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Temporary apprenticeship funding band uplifts planned for later this month, DfE reveals

Temporary apprenticeship funding band uplifts planned for later this month, DfE reveals

Providers will need to 'present conclusive evidence that costs of delivery have been substantially impacted'

Providers and employers will be able to apply for temporary funding uplifts for apprenticeships where costs have “substantially” increased from the end of this

month, the Department for Education has announced.

Peter Mucklow, director of apprenticeships at the DfE, revealed the plans at the Association of Employment and Learning Providers’ (AELP) autumn conference in Manchester today. He said the government would provide a short-term boost to apprenticeship standards in the hardest hit sectors while they wait for full funding reviews.

Few details of the support package have been announced so far, with more guidance expected from the Institute for Apprenticeships and technical Education (IfATE) in mid-November.

Mucklow said: “Our intention is that from later this month, employers and trailblazers will be able to apply for a temporary increase in funding for individual standards, where they can present conclusive evidence that costs of delivery have been substantially impacted. This will support apprenticeship delivery in the short term until a full funding review can take place for these standards. I hope that this is welcome news.”

He said that there was a limit to the number of full funding reviews IfATE could carry out at once, and recognised that some sectors would be harder hit by current rising cost pressures than others.

The AELP published research yesterday which showed funding for current apprenticeship standards were not meeting the true cost of delivery in sectors such as catering and hospitality, transport and logistics, care, construction, and engineering and manufacturing.

It is not yet clear what will constitute “substantial impact” or how much funding is being made available to deliver the uplift.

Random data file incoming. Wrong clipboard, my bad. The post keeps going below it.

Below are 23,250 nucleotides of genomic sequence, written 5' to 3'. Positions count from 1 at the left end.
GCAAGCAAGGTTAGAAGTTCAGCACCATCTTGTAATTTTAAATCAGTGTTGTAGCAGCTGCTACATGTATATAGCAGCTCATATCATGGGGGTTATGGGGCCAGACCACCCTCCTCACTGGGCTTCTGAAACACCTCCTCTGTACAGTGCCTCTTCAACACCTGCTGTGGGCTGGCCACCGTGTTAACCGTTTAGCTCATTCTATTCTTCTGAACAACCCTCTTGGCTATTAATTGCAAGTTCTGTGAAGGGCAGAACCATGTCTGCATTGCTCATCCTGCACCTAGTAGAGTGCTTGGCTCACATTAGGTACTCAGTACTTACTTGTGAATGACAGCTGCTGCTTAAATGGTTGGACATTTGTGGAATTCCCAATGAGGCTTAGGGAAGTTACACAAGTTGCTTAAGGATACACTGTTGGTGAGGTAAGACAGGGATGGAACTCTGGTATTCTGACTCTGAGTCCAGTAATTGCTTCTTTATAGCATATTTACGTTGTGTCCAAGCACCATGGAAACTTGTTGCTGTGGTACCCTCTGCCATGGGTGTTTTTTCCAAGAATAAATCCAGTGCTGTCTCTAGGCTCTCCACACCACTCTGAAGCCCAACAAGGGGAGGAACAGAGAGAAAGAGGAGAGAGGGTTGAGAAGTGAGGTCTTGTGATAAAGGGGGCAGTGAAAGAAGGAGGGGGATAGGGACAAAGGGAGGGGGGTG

Mucklow said it was “more appropriate and better value for money for the taxpayer” to take an approach to supporting standards which will be more impacted rather than increasing funding for all standards across the board.

He added: “With government not generally supporting across-the board increases in funding rates across the education sector with cost-of-living increases, that offers the best opportunity of preventing of what we might envisage as a shortage of provision, a shortage of supply, because of affordability issues.”

IfATE chief executive Jennifer Coupland also spoke about the temporary funding uplifts at today’s conference. She said: “We have really heard from providers how difficult things are with rising costs across the board, but particularly in certain sectors where we know that there were already challenges around recruiting suitable trainers, suitably qualified teachers etc.

“We also know that consumables, the costs of training are higher in some apprenticeships than others, I am thinking particularly around construction trades where people are using a lot of materials by the very nature of the apprenticeship, and those sorts of things we want to try to reflect as best as we can within the funding uplift programme.

“We need to do something quickly.”

She added that she hopes the temporary funding uplifts can be reviewed and approved within a month of the application being received.

AELP chief executive Jane Hickie said: “It is positive to hear IfATE plan to implement a funding band uplift, where employers can evidence increased costs.

“I hope this support comes quickly and will help alleviate financial pressure on providers in light of inflation. Along with any interim measures, IfATE should commit to reviewing funding bands at least every two years, ensuring apprenticeship funding matches the true cost of delivery.”

This article reproduced courtesy of FE Week (www.feweek.co.uk)

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